by Marjory J. Sente
When asked where she bought her hats, a 19th century Boston Blueblood is supposed to have said, “I don’t buy my hats. I have my hats.” The same could have been said for the ladies of Prescott during its early years. From department stores such as the Bashford-Burmister Company (B-B), Goldwater Brothers and the New York Store to sole proprietorships owned by women, including Miss Emma Ray, Mrs. Nellie B. Akers, Mrs. Mollie Evans and Madam Hunter Hilbert, millinery was big business in Prescott.
Rebuilding after the great fire in 1900, B-B added a millinery department where ladies could buy ready-made clothing and hats. In 1904 Blumberg’s New York Store hired Miss Bottoms, an expert milliner from New York City, to head its millinery department. Besides the department stores, Prescott’s ladies also patronized the small women-owned-and-operated hat shops. At these shops they enjoyed the companionship of other women while purchasing hats especially curated for them or having an old hat retrimmed for the coming season.
An early milliner, perhaps the first to open a shop in Prescott, was Miss Emma Ray. Ads for her millinery shop began appearing in the Arizona Weekly Miner in spring, 1875. Located next to Dr. McCandless on Gurley Street on the north side of the Plaza, she sold hats and other fine accessories, as well as dresses. Miss Ray was the only woman to appear in the July 9, 1874 Arizona Weekly Miner’s Business Directory. Shortly after opening her shop, Miss Ray became Mrs. Frank Smith and soon gave up her business. According to the 1880 U.S. Census, she had two children and was listed as keeping house.
Mrs. Nellie B. Akers, the wife of J. W. Akers (Prescott’s postmaster from 1898-1902), started her millinery business in 1903. The March 18, 1903 Weekly Arizona Journal–Miner reported that Mrs. Akers had received two large showcases as well as a shipment of spring millinery, including pattern hats. Visiting her parlors was like a trip to fairyland.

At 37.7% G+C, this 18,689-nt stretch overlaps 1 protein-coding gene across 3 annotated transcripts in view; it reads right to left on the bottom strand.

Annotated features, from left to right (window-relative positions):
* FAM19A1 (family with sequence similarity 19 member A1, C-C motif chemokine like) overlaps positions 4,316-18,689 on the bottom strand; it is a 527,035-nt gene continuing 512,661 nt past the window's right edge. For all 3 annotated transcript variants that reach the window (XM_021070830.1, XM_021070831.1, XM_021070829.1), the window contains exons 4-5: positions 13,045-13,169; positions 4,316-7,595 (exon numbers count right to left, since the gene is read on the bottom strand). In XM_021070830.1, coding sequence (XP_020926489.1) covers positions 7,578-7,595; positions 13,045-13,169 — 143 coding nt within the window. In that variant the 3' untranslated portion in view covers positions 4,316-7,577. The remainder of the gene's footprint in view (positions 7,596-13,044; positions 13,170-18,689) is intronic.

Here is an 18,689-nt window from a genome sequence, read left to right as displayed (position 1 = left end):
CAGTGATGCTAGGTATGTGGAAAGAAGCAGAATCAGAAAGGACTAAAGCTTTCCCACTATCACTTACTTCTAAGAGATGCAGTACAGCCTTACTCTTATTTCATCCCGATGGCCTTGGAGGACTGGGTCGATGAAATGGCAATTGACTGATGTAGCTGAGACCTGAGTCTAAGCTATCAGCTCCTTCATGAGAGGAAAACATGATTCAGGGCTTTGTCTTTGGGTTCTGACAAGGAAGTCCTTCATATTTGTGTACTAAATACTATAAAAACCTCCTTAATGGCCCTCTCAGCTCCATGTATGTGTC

An experienced milliner, and lauded as one of the finest hat makers in Arizona, Mrs. Akers worked for the Edison Keith Company, a well-known millinery firm in Chicago, before moving to Prescott. Initially conducting business at 141 S. Cortez, she moved her millinery parlor to the former Stephens & Hoover Store on West Gurley Street by December 1903. The following April she became seriously ill with rheumatism and other complications and left for California for her health.
A popular Prescott milliner during the early 1900s, Mrs. Mollie A. Evans owned the Crown Millinery located at 121 S. Cortez. In addition to her shop, she held trunk shows. She spent two days during September 1907 at the Grand Canyon Hotel in Williams and another two at Flagstaff’s Commercial Hotel selling the “large assortment of hats”.
In November 1908, Mrs. Evans announced that she had sold her business to Mrs. J.A. Sprague of Denver. After going out of business, Evans turned the business over to Mrs. Sprague on December 1. Later that month, she married James H. Murein. As with many other milliners, marriage accounted for Mollie’s retirement from the business.
The only known African-American milliner located in Prescott, Madam Jessica Hunter’s shop was at 134 North Cortez Street in 1916. Besides hats, trimmings and ribbons, she sold ready-to-wear dresses. After marrying Dr. E.E. Hilbert in 1919, Hunter’s business not only continued, but it expanded under the name Madam E.E. Hilbert.
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